Coffee culture in South Africa

  • 07 August 2015 | Christine Marot
Pop-up coffee shops are one of the latest trends welcomed by lovers of the brew. Image courtesy of Londonaddict

Although South Africans have garnered a reputation as tea lovers, largely thanks to our colonial heritage, the past decade has seen a marked change in preference to coffee. We’re not talking any old coffee, either. The palate of the emerging South African coffee-lover has developed a taste for quality, speciality coffee.

Gone are the days of instant blends from a tin or traditional “boeretroos” black farmer’s coffee, traditionally drunk from an enamel mug. Today it’s all about baristas, roasteries, lattes, mocca, Java, Arabica and organic cappuccino.

Coffee is indigenous to Africa, and grown by an estimated 25-million farmers, primarily in Ethiopia, Uganda, Ivory Coast, Tanzania and Kenya. Although South Africa is not yet a commercial player, coffee is successfully grown as far afield as Crown Coffee in Tzaneen, Limpopo province, Beaver Creek Coffee Estate in Port Edward, KwaZulu-Natal and Sabie Valley Coffee in Mpumalanga. We even have a caffeine-free bean, Coffea racemosa, grown along the Zululand coast of KwaZulu-Natal.

By 2013 South Africa had established more than 30 coffee roasteries in the Cape alone. Today there are in excess of 150 coffee roasters in the country, backed by a handful of dedicated coffee publications such as The Coffee Mag, Instagram accounts such as @womenandcoffee and the formation of the Speciality Coffee Association of South Africa.

Nothing beats a good organic cappuccino. Image courtesy of Blyzz

The search for quality coffee has seen huge growth in the food and beverage sector, with multiple franchises and independent boutique coffee shops popping up in every sizeable town across the country.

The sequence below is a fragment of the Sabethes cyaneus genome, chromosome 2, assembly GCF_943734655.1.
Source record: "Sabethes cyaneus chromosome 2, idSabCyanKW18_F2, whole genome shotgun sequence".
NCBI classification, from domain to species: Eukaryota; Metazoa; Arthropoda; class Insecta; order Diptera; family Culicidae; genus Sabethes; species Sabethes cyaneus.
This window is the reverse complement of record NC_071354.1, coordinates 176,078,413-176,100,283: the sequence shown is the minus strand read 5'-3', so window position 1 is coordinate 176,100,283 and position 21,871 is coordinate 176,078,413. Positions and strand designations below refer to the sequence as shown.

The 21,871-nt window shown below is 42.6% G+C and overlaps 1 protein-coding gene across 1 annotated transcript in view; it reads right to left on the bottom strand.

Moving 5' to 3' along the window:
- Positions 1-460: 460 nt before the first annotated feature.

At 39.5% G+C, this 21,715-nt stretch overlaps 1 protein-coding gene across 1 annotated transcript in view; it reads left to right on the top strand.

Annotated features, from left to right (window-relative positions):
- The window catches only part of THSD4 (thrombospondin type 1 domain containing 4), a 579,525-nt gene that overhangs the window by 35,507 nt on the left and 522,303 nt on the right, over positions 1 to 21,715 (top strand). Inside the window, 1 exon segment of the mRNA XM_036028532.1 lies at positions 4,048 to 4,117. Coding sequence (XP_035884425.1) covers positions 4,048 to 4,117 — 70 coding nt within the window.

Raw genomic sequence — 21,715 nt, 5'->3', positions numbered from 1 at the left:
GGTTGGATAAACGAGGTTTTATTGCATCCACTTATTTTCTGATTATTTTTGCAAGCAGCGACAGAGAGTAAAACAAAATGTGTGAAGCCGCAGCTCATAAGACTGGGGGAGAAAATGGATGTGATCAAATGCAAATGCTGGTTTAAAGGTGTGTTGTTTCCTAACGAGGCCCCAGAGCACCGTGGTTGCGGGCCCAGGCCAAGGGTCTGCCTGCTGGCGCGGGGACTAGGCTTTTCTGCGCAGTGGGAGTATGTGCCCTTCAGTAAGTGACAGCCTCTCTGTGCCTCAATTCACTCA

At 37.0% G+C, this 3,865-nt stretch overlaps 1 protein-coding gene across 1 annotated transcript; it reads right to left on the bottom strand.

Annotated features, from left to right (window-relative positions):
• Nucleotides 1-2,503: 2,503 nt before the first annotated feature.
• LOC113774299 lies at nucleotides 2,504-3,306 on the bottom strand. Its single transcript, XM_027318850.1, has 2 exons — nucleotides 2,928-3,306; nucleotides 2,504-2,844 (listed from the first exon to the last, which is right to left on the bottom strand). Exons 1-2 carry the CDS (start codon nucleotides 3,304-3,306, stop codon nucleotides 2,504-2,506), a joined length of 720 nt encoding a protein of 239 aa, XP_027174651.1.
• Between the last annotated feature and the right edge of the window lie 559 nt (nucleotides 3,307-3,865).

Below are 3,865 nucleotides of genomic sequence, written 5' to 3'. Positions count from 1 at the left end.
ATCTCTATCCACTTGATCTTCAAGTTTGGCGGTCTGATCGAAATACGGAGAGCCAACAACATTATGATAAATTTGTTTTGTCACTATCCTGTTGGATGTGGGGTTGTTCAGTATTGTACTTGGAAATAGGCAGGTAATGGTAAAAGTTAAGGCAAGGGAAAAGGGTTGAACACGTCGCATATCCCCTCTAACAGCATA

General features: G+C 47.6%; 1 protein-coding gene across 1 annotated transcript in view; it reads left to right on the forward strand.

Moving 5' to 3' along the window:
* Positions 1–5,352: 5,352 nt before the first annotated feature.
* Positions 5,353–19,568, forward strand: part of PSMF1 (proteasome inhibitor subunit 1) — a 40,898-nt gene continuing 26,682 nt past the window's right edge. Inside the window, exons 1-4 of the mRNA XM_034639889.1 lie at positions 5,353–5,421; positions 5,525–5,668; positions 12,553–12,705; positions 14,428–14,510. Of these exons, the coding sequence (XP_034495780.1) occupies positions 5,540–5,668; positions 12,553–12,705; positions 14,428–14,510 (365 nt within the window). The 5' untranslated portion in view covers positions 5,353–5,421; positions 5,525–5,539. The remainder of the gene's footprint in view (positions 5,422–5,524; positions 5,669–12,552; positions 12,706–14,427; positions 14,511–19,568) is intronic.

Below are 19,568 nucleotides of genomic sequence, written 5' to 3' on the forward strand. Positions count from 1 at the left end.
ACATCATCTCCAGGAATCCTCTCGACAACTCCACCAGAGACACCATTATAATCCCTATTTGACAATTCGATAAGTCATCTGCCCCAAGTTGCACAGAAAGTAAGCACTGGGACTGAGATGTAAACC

The aesthetically pleasing cappuccino, today with a variety of branding and imagery sitting atop the foamy cap, may have led the charge, but there’s definitely more discernment today of the subtleties and constituents of good coffee – and how to make it.

Looking at future trends, Chris Brown, director at The Daily Buzz, a local chain of upmarket workplace coffee bars, said in 2013, “I believe we will also see more grinding of the beans on demand, as well as a steady increase in the demand for Fair Trade and organic coffee, even though it will still take up only a fraction of the market.”

Serving quality coffee is a serious business and those whose trade is dependent on a good brew have resorted to employing trained baristas to keep a shopping list of different coffees at the ready.

Early morning commuters form a sizeable part of the coffee-drinking market. In response niche outlets in business hubs offer everything from butterscotch-and-honey lattes to double-espressos – whatever it takes to kick the economy into high gear.

Having imported the talent to turn locally produced beans into pleasing beverages, has led to South Africa being officially recognised as a serious contender in the speciality coffee arena. International coffee publication Barista carried a feature on emerging barista talent such as South Africa’s 2014 champion, Craig Charity of Lineage Coffee in Hillcrest, KwaZulu-Natal.

Brown acknowledges the willingness of South Africans to experiment with new flavours and advanced brewing methods. "We are seeing a change in the local coffee culture - people are becoming more discerning and aware when it comes to drinking coffee."